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Although there’s still much to discover about the final frontier, Star Trek fans finally know who will be captaining the new television version of the franchise forward: Bryan Fuller, veteran of Hannibal and Pushing Daisies, and showrunner of Starz’s upcoming adaptation of Neil Gaiman’s American Gods.
The announcement of Fuller’s role as showrunner on the new CBS All Access series (not to mention the digital service’s first original program) set off familiar alarms for Trek loyalists, and with good reason. Not only does he boast an incredibly genre-friendly resume, but Fuller also comes equipped with longtime Star cred, from his professional association with the franchise in the past, to his previously expressed desires about its future.
Here’s what we know about what Fuller brings to the holodeck, based on his past comments and work:
Boldly Going Back to Basics
Before Hannibal, before Heroes, even before Wonderfalls, Fuller had Trek. He began his career as a writer on the fifth season of Star Trek: Deep Space Nine, penning two episodes before shifting gears as a writer on Star Trek: Voyager. Between the two shows, Fuller wrote more than 20 episodes, sticking with Voyager until the show’s bitter end in 2001. In other words, Fuller helming the new Trek series marks a homecoming more than 15 years in the making.
Head in the Stars
Even as he pursued other creative endeavors, Fuller never strayed too far away from Trek, at least in his thoughts. Going back at least as far as 2008, Fuller has expressed his interest in spearheading a new take on the iconic science fiction saga, saying, “I want to create another Star Trek series and have an idea that I’m kicking around.” He has reiterated that sentiment from time to time over the years, and now, Fuller finally has his chance to tell his tale.
Forging a New Attitude
Klingons prefer revenge cold, but Fuller wants to warm the dish up, based on what he’s said in the past. In 2008, he told MTV that he wants Trek to “go back to the spirit and color of the original Star Trek, because somehow, it got cold over the years. I love Next Generation, but it’s a little cooler and calmer than the ones from the ‘60s, which were so dynamic and passionate.” There are many ways to slice Fuller’s style, but one thing that’s undeniable is the passion exuding from every single one of his projects; expect that warmth to flow into his new vision for Trek, as he hinted in the past.
Out With the Old
Even if Fuller wants to return to the spirit of the original 1960s series, he’s expressed a need to change the status quo. In that same MTV interview, Fuller remarked that Trek needs to reinvent itself in order to thrive, saying, “You always have a captain, a doctor, a security officer and you have the same arguments based on those perspectives. It starts to feel too familiar.” Fuller’s vision could likely boast a new set of occupational dynamics, as well as wholesale changes of scenery and characters from the familiar days of Kirk, Spock and the Enterprise. But for now, only Fuller, co-creator/co-showrunner Alex Kurtzman and CBS Television Studios execs know what that vision really is.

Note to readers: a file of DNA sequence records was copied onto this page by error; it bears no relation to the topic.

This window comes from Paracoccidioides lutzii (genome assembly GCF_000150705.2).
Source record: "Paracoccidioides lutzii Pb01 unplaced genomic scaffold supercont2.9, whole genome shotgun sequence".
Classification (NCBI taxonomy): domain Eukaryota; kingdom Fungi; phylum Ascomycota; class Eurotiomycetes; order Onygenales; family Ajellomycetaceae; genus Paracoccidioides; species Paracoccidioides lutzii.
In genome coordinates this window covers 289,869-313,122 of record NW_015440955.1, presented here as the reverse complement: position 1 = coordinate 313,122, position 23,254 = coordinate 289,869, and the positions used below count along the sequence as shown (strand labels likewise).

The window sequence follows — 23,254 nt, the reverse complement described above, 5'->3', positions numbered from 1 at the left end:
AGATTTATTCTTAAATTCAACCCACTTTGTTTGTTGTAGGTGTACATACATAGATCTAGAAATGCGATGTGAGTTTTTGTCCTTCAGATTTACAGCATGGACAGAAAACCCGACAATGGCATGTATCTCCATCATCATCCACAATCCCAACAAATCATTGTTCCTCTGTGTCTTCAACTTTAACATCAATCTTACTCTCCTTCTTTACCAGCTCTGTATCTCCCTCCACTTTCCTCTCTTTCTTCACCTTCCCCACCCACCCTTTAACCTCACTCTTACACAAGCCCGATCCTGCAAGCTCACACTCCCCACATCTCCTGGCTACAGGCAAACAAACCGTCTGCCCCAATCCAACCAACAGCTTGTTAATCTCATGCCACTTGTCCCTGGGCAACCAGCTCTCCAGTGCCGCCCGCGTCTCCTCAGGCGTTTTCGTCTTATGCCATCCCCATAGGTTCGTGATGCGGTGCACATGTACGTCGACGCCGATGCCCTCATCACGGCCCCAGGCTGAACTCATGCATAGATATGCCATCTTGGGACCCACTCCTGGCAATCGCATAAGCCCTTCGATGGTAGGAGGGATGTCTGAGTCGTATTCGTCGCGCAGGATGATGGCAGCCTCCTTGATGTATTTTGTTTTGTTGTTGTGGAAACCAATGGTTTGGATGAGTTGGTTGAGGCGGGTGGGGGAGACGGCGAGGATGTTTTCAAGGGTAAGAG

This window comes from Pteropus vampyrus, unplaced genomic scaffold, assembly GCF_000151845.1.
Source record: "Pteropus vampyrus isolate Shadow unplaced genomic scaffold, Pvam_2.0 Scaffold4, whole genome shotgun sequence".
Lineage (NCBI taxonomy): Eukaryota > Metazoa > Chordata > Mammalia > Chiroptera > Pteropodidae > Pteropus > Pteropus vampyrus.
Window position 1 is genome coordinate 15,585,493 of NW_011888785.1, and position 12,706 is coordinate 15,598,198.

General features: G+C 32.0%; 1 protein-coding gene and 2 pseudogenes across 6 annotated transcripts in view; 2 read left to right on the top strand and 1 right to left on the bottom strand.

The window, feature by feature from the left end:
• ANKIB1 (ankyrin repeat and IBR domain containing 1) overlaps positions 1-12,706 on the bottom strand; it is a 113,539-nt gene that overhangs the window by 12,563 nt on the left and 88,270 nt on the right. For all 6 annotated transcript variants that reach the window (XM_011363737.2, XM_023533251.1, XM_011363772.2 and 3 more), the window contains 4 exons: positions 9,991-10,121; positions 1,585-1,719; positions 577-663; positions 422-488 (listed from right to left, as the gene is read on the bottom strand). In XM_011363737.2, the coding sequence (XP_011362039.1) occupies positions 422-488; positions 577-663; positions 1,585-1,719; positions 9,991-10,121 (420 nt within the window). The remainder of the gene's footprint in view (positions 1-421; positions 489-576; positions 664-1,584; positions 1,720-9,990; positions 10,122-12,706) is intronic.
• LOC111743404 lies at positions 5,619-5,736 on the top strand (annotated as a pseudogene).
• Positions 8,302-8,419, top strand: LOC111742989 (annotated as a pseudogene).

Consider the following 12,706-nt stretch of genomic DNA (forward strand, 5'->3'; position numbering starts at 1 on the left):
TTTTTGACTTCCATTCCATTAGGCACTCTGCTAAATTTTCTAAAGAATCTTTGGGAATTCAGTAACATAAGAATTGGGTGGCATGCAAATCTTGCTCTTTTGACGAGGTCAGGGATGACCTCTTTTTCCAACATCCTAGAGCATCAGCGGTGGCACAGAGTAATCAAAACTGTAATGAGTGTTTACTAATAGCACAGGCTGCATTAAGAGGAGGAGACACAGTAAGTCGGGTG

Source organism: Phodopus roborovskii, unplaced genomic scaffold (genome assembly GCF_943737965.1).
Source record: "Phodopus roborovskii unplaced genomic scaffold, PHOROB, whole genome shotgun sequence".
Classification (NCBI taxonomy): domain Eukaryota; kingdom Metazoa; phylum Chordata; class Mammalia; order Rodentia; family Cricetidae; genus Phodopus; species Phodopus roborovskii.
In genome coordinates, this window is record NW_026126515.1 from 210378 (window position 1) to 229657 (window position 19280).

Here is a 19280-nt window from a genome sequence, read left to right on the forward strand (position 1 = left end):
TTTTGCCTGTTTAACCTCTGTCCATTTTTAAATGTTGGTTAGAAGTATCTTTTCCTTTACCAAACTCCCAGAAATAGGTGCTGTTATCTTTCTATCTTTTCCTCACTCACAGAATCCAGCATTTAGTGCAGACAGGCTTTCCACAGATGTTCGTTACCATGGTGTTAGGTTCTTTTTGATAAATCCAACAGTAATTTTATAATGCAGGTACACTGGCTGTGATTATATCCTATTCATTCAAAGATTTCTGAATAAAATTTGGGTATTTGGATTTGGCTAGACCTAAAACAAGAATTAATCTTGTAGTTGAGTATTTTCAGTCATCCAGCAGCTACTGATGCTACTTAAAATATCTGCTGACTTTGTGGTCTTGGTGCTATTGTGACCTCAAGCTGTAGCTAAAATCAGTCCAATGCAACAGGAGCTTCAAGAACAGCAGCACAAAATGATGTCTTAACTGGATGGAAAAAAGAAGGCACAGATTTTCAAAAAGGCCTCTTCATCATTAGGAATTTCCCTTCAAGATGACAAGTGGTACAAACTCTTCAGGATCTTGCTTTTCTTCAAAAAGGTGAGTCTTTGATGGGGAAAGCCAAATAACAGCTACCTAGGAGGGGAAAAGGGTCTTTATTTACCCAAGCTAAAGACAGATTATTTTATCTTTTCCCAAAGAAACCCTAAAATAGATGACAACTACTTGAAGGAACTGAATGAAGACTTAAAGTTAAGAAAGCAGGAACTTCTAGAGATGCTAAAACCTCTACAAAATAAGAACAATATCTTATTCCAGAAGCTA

In With the New
In fact, even without knowing a single actor involved in Fuller’s Trek, we already know two of the names on his dream cast: Angela Bassett and Rosario Dawson. Fuller name checked both actors in an interview with Den of Geek in 2013, labeling them as Captain and First Officer, respectively. Granted, that’s far from confirmation of either player’s involvement, but it gives an idea of the types of characters Fuller was thinking about a few years ago, and might still be thinking about now — very different figures from those who have served as Starfleet leads in the past.
Expect the Unexpected
All told, it’s impossible to predict what to expect from Fuller’s Star Trek, for a number of reasons. The big one is that so much can change between a theoretical expression of interest at the start of the decade and a signed-and-sealed deal today. But there’s also Fuller’s body of work to consider. Pushing Daisies and Hannibal are markedly different animals, for example, both boasting their own inimitable stamps. Also unclear is what kind of financial budget CBS All Access is working with for Star Trek, as the digital platform is boldly going where it never has before with scripted originals. For Fuller, not only is he a creator with a proven track record for stunning visuals, his flourishes change drastically from story to story. There’s no way of telling what Fuller’s Trek will look like, beyond two inevitabilities: It will look bold, and it will look positively Fuller.
The new Star Trek series premieres in 2017 on CBS All Access; the premiere will air on CBS.
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